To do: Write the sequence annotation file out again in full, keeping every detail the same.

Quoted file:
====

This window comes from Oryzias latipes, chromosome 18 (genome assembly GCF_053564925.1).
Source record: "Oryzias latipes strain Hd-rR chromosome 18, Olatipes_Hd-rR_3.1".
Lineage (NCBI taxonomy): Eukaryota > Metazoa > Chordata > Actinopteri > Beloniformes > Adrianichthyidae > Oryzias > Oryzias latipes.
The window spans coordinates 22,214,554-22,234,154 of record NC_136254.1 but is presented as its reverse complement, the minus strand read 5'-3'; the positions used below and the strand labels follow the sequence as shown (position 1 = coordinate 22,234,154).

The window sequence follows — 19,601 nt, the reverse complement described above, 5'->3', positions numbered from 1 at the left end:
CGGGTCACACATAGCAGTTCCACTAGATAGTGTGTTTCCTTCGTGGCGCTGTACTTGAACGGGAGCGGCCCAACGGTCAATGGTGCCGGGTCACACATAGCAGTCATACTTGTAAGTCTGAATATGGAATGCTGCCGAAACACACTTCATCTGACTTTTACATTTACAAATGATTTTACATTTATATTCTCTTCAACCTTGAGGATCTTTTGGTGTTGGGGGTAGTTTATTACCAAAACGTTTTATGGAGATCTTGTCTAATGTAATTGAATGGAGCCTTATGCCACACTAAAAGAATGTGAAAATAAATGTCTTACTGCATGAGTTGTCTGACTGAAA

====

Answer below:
This window comes from Oryzias latipes, chromosome 18 (genome assembly GCF_053564925.1).
Source record: "Oryzias latipes strain Hd-rR chromosome 18, Olatipes_Hd-rR_3.1".
Lineage (NCBI taxonomy): Eukaryota > Metazoa > Chordata > Actinopteri > Beloniformes > Adrianichthyidae > Oryzias > Oryzias latipes.
The window spans coordinates 22,214,554-22,234,154 of record NC_136254.1 but is presented as its reverse complement, the minus strand read 5'-3'; the positions used below and the strand labels follow the sequence as shown (position 1 = coordinate 22,234,154).

The window sequence follows — 19,601 nt, the reverse complement described above, 5'->3', positions numbered from 1 at the left end:
CGGGTCACACATAGCAGTTCCACTAGATAGTGTGTTTCCTTCGTGGCGCTGTACTTGAACGGGAGCGGCCCAACGGTCAATGGTGCCGGGTCACACATAGCAGTCATACTTGTAAGTCTGAATATGGAATGCTGCCGAAACACACTTCATCTGACTTTTACATTTACAAATGATTTTACATTTATATTCTCTTCAACCTTGAGGATCTTTTGGTGTTGGGGGTAGTTTATTACCAAAACGTTTTATGGAGATCTTGTCTAATGTAATTGAATGGAGCCTTATGCCACACTAAAAGAATGTGAAAATAAATGTCTTACTGCATGAGTTGTCTGACTGAAA